As essentially an adult-amateur eventer, I have recently learned I need to accept the fact that life will often keep me out of the tack for days, and sometimes even weeks, at a time. I am, according to the United States Eventing Association, not an amateur, since I do teach lessons and coach, but I have a young son, a husband who travels extensively, two other part-time jobs, and am the primary caregiver of a 90-year-old mom.
So, unlike the textbook eventing “professional,” I am not swinging my leg over the saddle multiple times a day, five or six days a week. And, I admit, sometimes not riding for a span is a choice I make. For instance, I do not have to go on the work trips my husband has that can sometimes double as family vacations, but I choose to, knowing that for me the life balance is important, and that in my son’s eyes (he’ll turn 10 in August) as time goes by, his parents are not going to be getting any cooler or more fun to hang with. I need to enjoy these precious years that we still are.
As a result, Of course, there are things you can do to make this a bit less detrimental to you and your horse’s progress. You can try your best to take in some out-of-the-saddle training…both for your brain (reading up on method/technique, writing in a riding journal, for example) and your body (core and cardio workouts, etc.). If you’re lucky, maybe someone can work with your horse some when you can’t, or you can at the least arrange for him to have more turnout. But, those are topics for another day. What I mean by “embracing” is that I’ve found there is a major advantage to taking any length of break from riding. It’s what I call the “clean-slate phenomenon.”
Think of time away from each other (at least saddle time) as an inherent part of you and your horse’s training. It’s time to refresh, “let down,” recover (especially if you’ve been doing or are going to be doing intensive work – most serious athletes in other sports understand the value in “tapering,” that is, reducing workload in days leading up to major events). And, it’s also a great time to “forget.” When I was in grad school, I remember an education course where we talked about “self-fulfilling prophecy.” I found a simple definition of the term online…parentheticals are mine: “Any positive or negative expectation about circumstances, events, or people (or horses) that may affect a person's (or horse’s) behavior toward them in a manner that causes those expectations to be fulfilled.” So, sometimes you and your horse need time to forget…a bad experience, a bad habit, etc. My horse tends to get heavy in the bridle…he’s 17 hands and 1600 pounds and I’m, well, not. I find that a lot of consistent riding does help shift him more onto his hindquarters, but that oftentimes after several continuous days of work, his (and my) heaviness in the bridle will gradually increase, as will our tolerance for it (or lack of acknowledgement of it). I think we both eventually come to expect it…a negatively (and subconsciously) self-fulfilled prophecy. After a week or so off, I have learned to come back to work with almost a fanatical fixation on just the opposite being the case…believing myself to be Charlotte and him to be Valegro…simply refusing to accept that either one of us ever get heavy. It really has helped us get back on track more quickly.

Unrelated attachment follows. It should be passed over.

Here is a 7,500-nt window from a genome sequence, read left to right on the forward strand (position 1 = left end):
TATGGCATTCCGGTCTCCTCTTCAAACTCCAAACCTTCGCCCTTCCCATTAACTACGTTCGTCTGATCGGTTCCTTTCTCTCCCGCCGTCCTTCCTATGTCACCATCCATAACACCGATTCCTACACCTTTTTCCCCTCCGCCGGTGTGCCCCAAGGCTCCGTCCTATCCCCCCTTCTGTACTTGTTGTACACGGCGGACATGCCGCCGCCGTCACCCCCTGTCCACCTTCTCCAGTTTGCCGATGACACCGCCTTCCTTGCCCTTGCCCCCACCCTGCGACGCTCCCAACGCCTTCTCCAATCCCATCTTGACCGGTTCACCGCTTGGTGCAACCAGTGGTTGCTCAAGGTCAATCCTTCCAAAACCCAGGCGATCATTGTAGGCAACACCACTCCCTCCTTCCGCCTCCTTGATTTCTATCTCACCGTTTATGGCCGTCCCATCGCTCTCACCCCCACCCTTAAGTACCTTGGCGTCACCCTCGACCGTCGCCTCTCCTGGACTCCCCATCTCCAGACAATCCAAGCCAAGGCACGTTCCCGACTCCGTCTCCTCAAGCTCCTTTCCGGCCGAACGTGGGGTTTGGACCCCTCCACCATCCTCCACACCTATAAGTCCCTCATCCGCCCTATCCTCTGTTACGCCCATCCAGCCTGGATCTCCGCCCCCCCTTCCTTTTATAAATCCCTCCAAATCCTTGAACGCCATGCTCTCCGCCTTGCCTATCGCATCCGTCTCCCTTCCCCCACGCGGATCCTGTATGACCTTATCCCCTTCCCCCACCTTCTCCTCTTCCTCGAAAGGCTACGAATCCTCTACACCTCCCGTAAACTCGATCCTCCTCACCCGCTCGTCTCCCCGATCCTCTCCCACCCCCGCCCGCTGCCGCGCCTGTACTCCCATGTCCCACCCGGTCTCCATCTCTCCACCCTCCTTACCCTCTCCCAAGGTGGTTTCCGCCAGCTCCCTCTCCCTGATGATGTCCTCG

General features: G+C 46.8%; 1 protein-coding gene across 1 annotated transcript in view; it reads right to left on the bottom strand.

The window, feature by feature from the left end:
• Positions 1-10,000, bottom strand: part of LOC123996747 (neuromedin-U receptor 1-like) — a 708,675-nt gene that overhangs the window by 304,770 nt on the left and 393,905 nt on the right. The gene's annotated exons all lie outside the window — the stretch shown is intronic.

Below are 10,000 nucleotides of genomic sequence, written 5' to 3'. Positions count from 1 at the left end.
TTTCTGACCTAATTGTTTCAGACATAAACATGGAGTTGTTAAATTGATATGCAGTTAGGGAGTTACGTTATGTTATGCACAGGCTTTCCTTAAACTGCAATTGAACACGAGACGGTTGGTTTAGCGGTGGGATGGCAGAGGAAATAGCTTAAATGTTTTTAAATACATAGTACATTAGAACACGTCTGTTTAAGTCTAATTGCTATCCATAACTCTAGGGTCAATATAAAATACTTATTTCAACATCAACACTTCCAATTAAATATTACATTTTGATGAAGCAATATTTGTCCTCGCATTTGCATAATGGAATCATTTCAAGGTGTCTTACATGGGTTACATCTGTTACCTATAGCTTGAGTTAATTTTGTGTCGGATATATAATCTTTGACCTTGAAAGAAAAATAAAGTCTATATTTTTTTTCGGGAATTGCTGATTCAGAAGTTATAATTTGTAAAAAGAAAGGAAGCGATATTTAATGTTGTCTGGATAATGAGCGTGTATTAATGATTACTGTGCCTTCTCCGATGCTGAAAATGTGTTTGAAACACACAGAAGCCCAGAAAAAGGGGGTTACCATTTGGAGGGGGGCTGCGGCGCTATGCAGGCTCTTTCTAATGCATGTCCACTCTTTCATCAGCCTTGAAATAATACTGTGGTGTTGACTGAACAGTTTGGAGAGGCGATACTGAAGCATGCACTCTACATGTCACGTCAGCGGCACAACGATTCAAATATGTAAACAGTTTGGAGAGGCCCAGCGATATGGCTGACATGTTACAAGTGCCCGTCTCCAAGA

Additionally, with a long time off from work over fences, I will watch a couple really good stadium jumping videos I have of us where he is in front of my leg and balanced. Those videos were taken at events where we really had our game on, so they are prime examples of us at our best. If I go into my jumping school with those images in my head, instead of the last less-than-stellar over-fences ride I had, I much more tend to ride the horse from the video…which demands I ride more like the rider in the video, and I therefore have set us both up for success.
And last, and certainly no means least, absence does make the heart grow fonder. (I can only speak for myself…but my horse does genuinely seem somewhat happy to see me, and even happy to get tacked up, after a hiatus.) Those first rides realign my perspective. I’ve had a chance to miss what I love…and that brings me back to it with a renewed appreciation and awe of just how blessed I am to be there again.
Contributed by Dancing Horse Farm - Karen Czarick